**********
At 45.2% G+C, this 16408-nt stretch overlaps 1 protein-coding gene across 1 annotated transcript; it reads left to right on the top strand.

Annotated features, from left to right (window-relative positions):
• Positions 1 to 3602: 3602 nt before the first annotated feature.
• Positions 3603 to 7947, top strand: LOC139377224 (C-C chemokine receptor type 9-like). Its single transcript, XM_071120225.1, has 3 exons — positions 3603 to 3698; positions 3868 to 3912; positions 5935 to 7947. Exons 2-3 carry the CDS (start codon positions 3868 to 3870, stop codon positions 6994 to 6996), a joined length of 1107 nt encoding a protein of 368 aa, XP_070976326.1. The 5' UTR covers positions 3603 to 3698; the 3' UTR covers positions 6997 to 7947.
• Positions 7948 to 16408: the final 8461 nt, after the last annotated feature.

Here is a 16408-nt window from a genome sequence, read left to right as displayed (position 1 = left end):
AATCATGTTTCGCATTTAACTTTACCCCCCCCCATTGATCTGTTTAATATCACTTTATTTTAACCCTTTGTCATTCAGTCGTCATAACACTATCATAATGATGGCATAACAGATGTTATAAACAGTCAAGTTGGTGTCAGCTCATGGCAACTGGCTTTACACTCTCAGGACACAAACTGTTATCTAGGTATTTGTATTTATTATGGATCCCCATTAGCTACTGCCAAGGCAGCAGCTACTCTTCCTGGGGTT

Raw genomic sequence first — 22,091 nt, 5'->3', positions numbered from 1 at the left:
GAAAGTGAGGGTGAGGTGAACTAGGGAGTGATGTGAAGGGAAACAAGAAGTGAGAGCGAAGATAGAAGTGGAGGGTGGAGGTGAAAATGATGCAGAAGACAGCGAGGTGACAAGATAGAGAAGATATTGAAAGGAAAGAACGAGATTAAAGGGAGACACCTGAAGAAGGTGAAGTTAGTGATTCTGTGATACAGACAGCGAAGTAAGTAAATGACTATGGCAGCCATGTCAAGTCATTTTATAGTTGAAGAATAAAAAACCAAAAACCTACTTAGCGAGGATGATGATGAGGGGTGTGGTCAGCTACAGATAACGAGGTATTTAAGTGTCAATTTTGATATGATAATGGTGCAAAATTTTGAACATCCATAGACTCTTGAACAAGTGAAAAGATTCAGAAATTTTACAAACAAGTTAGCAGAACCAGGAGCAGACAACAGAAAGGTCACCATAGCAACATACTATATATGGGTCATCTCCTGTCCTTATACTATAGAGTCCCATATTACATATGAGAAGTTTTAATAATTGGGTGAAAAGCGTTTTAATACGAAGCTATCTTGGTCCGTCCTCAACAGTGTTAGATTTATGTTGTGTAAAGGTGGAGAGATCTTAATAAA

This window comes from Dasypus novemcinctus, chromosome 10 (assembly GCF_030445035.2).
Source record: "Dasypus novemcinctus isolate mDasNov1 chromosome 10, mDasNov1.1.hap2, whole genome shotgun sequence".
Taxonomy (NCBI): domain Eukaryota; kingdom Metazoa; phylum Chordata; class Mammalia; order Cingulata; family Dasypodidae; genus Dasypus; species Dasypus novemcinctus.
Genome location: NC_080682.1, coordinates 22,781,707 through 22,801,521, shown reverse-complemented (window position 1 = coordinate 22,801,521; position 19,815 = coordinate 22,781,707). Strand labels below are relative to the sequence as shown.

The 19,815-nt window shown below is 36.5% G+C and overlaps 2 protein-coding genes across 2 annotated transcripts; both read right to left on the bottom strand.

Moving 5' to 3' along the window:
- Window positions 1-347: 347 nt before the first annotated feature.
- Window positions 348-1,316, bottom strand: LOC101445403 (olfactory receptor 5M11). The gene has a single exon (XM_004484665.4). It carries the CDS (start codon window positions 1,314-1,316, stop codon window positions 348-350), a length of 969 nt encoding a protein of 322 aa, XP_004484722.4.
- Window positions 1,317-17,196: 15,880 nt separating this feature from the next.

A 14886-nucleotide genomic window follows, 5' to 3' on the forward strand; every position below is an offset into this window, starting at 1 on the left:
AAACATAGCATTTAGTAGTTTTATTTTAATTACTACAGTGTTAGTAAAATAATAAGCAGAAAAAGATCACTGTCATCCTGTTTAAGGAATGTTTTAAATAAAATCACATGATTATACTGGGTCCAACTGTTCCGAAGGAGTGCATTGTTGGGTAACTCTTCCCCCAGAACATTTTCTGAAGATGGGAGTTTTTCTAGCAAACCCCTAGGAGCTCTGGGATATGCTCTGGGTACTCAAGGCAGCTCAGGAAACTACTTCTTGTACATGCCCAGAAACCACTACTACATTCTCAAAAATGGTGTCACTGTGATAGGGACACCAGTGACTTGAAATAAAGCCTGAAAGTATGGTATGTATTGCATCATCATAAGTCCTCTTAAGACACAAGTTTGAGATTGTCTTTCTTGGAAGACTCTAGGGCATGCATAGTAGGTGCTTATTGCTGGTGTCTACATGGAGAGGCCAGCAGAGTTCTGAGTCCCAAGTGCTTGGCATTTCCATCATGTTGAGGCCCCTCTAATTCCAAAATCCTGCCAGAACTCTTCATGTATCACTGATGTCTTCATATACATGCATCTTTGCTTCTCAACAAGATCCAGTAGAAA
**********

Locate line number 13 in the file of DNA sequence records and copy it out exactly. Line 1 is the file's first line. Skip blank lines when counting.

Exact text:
Genome location: NC_080682.1, coordinates 22,781,707 through 22,801,521, shown reverse-complemented (window position 1 = coordinate 22,801,521; position 19,815 = coordinate 22,781,707). Strand labels below are relative to the sequence as shown.